Deborah Meredith and Richard Coldwell presented their experiences of developing the BRM maturity model, to help in establish the IT business partnering team at the British Council. The second half of the session split was into two groups to discuss where participants saw themselves on the maturity scale. The aim of the interactive discussion was to link up and share insights between those who have made it to performing at a strategic level and those looking to move upwards.
Highlights from the session:
Recognise where you are – You can use building the Maturity Model to get consensus amongst your team. What does really mean to be operating at a strategic level? Honestly discuss how do you think you are performing right at that moment and reflect this as a baseline position on the model.
Breaking out the standard BRMI maturity model into themes allows the team to recognize where quick wins might be possible in some areas. Other areas might require support from the wider IT team, such as Architecture and Portfolio Management; these can take longer to improve.
Set realistic targets with simple measures – Using the maturity model to check in with the team every 6 months and linking improvements to personal development objectives helps to keep the targets practical and grounded. Better to give a sense of progress!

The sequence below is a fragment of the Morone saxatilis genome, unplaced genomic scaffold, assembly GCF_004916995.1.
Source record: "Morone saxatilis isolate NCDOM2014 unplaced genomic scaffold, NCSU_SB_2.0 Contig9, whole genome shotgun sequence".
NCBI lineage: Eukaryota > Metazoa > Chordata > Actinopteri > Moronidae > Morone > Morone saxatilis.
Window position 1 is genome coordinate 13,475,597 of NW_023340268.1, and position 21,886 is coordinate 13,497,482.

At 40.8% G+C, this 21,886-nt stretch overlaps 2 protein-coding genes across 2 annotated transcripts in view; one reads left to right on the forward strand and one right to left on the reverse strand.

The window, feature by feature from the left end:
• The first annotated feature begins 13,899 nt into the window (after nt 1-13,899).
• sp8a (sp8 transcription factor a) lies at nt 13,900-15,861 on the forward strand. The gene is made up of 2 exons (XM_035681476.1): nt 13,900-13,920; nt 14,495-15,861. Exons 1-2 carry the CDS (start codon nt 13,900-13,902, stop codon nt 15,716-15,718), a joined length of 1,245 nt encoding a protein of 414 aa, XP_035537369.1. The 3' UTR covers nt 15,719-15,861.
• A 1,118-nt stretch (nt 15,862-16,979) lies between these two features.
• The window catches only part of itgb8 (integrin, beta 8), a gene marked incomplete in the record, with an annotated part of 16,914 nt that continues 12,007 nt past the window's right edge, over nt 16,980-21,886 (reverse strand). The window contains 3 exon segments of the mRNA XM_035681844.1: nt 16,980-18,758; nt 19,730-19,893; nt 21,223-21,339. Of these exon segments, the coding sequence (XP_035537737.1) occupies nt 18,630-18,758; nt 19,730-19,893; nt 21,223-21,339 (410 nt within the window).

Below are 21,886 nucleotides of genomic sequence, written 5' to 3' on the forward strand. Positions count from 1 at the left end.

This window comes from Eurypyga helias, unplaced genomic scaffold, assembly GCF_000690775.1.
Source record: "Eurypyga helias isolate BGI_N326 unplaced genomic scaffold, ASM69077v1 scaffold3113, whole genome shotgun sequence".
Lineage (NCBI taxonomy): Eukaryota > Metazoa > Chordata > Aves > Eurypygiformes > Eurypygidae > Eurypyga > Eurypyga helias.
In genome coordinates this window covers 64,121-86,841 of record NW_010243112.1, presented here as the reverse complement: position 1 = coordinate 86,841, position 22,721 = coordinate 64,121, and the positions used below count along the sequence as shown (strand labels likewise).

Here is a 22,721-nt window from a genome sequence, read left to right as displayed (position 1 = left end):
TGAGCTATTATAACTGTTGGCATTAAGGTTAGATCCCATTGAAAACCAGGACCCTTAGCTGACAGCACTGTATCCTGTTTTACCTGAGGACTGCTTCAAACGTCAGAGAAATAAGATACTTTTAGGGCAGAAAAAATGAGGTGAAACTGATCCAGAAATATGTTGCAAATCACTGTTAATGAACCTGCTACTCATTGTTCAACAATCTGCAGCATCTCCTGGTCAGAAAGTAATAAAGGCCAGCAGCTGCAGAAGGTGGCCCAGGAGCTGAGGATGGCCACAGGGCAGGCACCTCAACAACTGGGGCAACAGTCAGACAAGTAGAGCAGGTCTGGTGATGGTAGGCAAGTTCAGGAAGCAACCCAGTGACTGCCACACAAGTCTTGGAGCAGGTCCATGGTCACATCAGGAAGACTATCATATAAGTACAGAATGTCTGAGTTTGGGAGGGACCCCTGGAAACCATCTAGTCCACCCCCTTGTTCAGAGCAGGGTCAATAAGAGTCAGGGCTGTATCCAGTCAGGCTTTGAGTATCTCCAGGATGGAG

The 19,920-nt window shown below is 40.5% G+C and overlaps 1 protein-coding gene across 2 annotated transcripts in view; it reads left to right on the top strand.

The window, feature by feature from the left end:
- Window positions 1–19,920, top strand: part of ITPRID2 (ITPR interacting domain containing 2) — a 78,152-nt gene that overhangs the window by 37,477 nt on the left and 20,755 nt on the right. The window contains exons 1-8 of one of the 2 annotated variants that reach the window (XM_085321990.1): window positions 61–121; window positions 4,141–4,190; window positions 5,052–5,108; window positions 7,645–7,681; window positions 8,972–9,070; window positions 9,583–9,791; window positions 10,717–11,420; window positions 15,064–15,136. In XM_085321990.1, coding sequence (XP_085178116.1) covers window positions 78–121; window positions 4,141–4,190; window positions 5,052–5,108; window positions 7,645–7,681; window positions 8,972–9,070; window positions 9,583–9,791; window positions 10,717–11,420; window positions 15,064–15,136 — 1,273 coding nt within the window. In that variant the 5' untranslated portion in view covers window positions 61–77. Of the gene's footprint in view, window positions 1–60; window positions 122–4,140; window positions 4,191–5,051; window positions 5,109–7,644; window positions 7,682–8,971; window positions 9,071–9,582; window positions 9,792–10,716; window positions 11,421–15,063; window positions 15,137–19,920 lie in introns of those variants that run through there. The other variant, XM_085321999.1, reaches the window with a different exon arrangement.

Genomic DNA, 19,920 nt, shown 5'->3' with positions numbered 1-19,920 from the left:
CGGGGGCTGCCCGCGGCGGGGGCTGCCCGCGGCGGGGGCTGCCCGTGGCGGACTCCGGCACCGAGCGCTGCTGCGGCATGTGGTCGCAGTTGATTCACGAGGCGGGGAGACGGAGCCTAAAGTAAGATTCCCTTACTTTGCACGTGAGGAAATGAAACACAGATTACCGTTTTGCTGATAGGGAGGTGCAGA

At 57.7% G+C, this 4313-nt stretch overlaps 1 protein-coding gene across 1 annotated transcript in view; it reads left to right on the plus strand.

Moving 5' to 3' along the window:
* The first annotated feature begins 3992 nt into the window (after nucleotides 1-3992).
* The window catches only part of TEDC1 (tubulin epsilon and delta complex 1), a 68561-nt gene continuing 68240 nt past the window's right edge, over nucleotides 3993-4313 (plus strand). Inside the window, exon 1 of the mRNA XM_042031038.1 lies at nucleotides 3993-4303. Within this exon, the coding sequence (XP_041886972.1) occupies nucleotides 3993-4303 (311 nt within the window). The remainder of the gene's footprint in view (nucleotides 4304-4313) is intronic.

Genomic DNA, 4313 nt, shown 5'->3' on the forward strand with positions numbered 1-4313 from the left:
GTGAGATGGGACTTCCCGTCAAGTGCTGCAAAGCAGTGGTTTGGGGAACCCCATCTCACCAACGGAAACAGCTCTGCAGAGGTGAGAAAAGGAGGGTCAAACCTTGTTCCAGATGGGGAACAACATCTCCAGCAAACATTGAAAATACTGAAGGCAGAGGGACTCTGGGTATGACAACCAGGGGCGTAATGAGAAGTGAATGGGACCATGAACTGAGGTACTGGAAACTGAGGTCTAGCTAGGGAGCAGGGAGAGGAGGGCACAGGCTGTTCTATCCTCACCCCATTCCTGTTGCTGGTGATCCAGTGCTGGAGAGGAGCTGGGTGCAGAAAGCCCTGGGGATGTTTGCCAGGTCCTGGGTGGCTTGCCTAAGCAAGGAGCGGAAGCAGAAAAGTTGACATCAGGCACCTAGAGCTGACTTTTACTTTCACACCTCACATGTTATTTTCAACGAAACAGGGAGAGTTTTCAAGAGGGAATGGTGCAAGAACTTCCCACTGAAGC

Practical examples from the creation of the business partnering team at the British Council:
Relationships – We started with a poor understanding of stakeholders. The business didn't know who to talk to in IT. Performing some stakeholder mapping, targeted 1:1 engagement and attendance at key business meetings where possible was the first step.
Planning – IT strategy was loosely associated with business objectives through the corporate plan. Consistent involvement in major programs and new demand management process was the first step towards presenting more meaningful view of IT strategy to business units.
Decision Making – Little or no means of prioritising with the business. Start by building a bottom up view of what is important with key stakeholders and holding back anything reactive.
Benefits – Little or no visibility of costs of existing services at a level relevant to business unit. Presenting costs and defining benefits in a consistent way was the first step.
Sharing some success - By focusing on key senior stakeholders, we started to build trust by ensuring agreed priorities were delivered. We started to establish processes for continuous improvement, as major programs wrapped. This created a more prominent role for business partners in change management.
Challenges we still face – Maintaining a balance between being helpful and getting overloaded; being firmer on funding for project management and analyst resourcing to initiate new work. We are part of a supply chain... not free! Continuing to push for “technical” programs to include change management resources. Fostering closer working relationships with the Architecture team to introduce a design authority concept across lines of work.